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Shaping the Future in Rochester, New Hampshire

Shaping the Future in Rochester, New Hampshire

I believe that personalized learning is imperative; it is essential that school systems focus on learning for every student. The shift to personalized learning represents a deep change for schools and their leaders. What can a leader do to capitalize on this shift? As a middle school principal who recently led a personalized learning implementation, I know that it requires strong collaborative leadership in your district. Our shift has had both peaks and valleys, but my school continues to move towards embracing learning for all. Here are some suggestions that have worked well for us so far.

 

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 1. People, People, People!

Oftentimes in the planning-driven culture of an accountability-driven education system, we forget about our most important asset: people. The PL work in my building has been led by an awesome leadership team of teachers. This distributed model allowed us to quickly identify both problems and solutions. They helped lead this work by example, always willing to demonstrate best practices or share tips with our staff. Their transparency and vulnerability made this pedagogical shift less intimidating; they lowered the entry point and allowed it to evolve into a grassroots initiative.

 

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 2. Know Where People Are and Start from There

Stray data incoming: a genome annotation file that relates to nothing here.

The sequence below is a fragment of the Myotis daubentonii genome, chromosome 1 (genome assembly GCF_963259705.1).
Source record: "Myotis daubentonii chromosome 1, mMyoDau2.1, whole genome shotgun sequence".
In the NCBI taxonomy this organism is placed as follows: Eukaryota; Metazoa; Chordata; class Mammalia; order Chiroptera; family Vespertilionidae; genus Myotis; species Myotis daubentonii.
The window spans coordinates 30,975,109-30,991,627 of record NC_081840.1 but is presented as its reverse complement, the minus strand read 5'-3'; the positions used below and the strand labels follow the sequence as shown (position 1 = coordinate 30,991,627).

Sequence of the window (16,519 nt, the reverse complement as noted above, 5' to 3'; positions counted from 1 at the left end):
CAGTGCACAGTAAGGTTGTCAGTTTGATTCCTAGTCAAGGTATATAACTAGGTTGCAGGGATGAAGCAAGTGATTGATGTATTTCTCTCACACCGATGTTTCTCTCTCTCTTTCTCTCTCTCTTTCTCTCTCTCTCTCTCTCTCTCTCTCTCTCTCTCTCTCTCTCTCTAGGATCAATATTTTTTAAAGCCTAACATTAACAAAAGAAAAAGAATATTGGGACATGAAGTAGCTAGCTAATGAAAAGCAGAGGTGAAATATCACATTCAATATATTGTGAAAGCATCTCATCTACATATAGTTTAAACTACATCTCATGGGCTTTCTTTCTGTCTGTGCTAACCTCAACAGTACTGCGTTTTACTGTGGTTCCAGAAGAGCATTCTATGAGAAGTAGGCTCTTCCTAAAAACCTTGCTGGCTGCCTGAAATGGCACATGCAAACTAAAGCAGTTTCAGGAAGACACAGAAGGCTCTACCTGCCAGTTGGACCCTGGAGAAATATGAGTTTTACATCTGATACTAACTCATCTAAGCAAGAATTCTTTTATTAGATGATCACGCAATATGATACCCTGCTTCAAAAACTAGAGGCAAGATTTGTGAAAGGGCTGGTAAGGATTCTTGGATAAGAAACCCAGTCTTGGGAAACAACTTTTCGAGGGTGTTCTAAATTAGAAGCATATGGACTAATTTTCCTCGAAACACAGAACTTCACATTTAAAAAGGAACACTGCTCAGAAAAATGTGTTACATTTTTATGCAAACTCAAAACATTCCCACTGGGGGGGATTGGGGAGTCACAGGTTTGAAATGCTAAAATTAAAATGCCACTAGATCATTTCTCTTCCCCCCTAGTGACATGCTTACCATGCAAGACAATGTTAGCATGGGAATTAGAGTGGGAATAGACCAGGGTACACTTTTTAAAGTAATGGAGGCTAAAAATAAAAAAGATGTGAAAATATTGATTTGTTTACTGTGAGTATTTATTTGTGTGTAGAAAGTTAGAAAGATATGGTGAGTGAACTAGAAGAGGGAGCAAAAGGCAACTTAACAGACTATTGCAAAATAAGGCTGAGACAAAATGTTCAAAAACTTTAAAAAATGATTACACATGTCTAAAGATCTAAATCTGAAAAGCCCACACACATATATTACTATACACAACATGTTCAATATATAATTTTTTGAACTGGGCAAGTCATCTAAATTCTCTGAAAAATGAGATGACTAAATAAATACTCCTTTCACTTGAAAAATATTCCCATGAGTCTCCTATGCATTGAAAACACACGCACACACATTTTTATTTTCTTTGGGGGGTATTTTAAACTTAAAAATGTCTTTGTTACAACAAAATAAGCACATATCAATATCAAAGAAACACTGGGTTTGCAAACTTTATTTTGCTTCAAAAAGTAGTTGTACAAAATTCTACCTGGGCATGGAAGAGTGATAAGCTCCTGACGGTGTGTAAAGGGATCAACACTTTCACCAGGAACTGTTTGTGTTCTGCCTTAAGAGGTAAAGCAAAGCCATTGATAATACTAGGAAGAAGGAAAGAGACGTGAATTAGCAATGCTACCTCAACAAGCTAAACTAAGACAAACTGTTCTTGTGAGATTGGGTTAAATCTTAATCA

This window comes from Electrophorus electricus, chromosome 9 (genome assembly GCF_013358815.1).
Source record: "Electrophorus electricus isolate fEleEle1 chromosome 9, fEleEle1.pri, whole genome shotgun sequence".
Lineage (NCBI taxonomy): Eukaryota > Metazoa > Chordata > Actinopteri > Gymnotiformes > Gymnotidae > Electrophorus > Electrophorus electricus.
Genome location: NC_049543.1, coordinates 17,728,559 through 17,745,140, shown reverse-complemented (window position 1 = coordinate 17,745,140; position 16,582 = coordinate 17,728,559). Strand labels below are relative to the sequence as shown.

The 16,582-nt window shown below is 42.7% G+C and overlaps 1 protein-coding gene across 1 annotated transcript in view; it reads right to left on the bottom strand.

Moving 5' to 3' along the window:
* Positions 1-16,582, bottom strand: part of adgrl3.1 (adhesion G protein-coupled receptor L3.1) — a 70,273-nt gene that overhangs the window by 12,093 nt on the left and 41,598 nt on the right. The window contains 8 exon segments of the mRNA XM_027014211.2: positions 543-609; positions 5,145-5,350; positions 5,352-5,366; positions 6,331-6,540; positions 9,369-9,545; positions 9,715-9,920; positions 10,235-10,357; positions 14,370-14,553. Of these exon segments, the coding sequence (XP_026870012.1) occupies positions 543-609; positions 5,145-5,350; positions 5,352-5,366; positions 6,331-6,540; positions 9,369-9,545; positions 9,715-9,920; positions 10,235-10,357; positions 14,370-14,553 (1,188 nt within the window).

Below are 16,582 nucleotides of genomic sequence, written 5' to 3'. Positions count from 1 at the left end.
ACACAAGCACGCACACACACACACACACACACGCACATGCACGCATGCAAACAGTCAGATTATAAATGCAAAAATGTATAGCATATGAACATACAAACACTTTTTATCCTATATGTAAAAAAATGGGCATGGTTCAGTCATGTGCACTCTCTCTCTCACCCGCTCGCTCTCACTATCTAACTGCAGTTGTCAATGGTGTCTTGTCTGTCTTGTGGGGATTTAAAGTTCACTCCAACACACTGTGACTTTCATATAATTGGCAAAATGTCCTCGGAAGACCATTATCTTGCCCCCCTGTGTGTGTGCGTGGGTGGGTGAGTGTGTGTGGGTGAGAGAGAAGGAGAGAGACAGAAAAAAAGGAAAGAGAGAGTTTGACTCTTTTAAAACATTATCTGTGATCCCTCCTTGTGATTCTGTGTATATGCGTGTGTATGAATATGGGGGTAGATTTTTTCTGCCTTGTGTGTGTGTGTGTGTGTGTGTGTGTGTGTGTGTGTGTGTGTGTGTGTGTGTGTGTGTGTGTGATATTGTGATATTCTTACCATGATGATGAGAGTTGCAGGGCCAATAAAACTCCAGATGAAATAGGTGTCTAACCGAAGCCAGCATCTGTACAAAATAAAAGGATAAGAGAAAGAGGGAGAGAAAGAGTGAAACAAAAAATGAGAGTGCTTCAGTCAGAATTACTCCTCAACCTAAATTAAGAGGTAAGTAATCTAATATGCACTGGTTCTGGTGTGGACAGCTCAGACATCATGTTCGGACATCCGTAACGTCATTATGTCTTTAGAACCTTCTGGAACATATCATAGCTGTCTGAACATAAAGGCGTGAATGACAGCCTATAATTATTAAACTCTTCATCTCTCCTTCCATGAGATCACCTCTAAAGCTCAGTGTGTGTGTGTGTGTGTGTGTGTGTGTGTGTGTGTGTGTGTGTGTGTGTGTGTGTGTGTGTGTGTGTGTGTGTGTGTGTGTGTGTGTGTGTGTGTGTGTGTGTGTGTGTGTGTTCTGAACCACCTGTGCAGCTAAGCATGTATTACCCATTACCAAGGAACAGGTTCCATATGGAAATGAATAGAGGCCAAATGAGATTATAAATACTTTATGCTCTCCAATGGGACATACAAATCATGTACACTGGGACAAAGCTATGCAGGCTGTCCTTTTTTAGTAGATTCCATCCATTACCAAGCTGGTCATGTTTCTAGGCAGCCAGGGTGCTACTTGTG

“Google Drive, ALEKS, Chromebooks, playlists, stations...” that’s just the beginning of a long list of current initiatives my teachers can rattle off. Districts often deploy them assuming everyone fully understands both the why and the how. We approached our PL implementation differently, including teachers in the design process and creating options for teachers to reflect on where they are now and how they can move forward at their own pace and comfort level.

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 3. Learning Walks 

The Education Elements model includes embedded Learning Walks. My school team took this to the next level by facilitating our own walks, including a variety of invitees ranging from resistant teachers to district leaders. Not only did this allow us to see PL in practice, but it triggered a larger conversation about the best teaching practices and promoted a collaborative, transparent spirit amongst the staff.

 

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 4. The Unifier  

Teachers work hard. They constantly implement initiative after initiative with little or no input in when or how they’re rolled out. In my building, we have used PL as a unifying device to unite all of our initiatives, especially our competency-based learning work. We have worked hard to frame PL simply as ‘good teaching’ that represents why so many of us were called into this profession. This ultimately lead to a strong PL buy-in from my staff.

 

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 5. Have Fun!

We used our personalized learning implementation as an opportunity to bring joy to our school. We adopted a silly launch day theme, hosted social media contests, and even incentivized innovation and risk taking with bingo boards and raffles.  We implemented simple structures for teachers to offer each other positive feedback on their teaching. Infusing positivity in our school encouraged my staff to push out of their comfort zone in this work.

 

For more inspiration from school districts all over the country, head on over to our personalized learning success stories.

About Adam Houghton - Guest Author

Adam Houghton is the Principal of Rochester Middle School in Rochester, New Hampshire.

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